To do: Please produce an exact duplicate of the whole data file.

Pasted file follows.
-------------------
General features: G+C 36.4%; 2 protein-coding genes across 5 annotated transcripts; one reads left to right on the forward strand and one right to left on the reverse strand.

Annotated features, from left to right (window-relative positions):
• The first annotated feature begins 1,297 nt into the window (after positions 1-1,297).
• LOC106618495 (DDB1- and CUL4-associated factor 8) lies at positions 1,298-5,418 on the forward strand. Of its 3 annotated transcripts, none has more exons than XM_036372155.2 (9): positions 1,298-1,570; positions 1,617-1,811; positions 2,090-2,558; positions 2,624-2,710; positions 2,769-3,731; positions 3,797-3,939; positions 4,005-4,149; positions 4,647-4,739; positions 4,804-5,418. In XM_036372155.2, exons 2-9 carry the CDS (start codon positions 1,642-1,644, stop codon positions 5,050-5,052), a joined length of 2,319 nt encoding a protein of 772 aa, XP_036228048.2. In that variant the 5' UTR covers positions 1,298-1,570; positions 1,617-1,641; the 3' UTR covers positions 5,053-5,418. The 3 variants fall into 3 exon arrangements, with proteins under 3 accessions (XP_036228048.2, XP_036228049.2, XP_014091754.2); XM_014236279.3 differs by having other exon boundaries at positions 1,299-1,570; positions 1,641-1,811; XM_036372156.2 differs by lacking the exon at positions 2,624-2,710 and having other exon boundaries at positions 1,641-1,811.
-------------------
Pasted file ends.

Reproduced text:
General features: G+C 36.4%; 2 protein-coding genes across 5 annotated transcripts; one reads left to right on the forward strand and one right to left on the reverse strand.

Annotated features, from left to right (window-relative positions):
• The first annotated feature begins 1,297 nt into the window (after positions 1-1,297).
• LOC106618495 (DDB1- and CUL4-associated factor 8) lies at positions 1,298-5,418 on the forward strand. Of its 3 annotated transcripts, none has more exons than XM_036372155.2 (9): positions 1,298-1,570; positions 1,617-1,811; positions 2,090-2,558; positions 2,624-2,710; positions 2,769-3,731; positions 3,797-3,939; positions 4,005-4,149; positions 4,647-4,739; positions 4,804-5,418. In XM_036372155.2, exons 2-9 carry the CDS (start codon positions 1,642-1,644, stop codon positions 5,050-5,052), a joined length of 2,319 nt encoding a protein of 772 aa, XP_036228048.2. In that variant the 5' UTR covers positions 1,298-1,570; positions 1,617-1,641; the 3' UTR covers positions 5,053-5,418. The 3 variants fall into 3 exon arrangements, with proteins under 3 accessions (XP_036228048.2, XP_036228049.2, XP_014091754.2); XM_014236279.3 differs by having other exon boundaries at positions 1,299-1,570; positions 1,641-1,811; XM_036372156.2 differs by lacking the exon at positions 2,624-2,710 and having other exon boundaries at positions 1,641-1,811.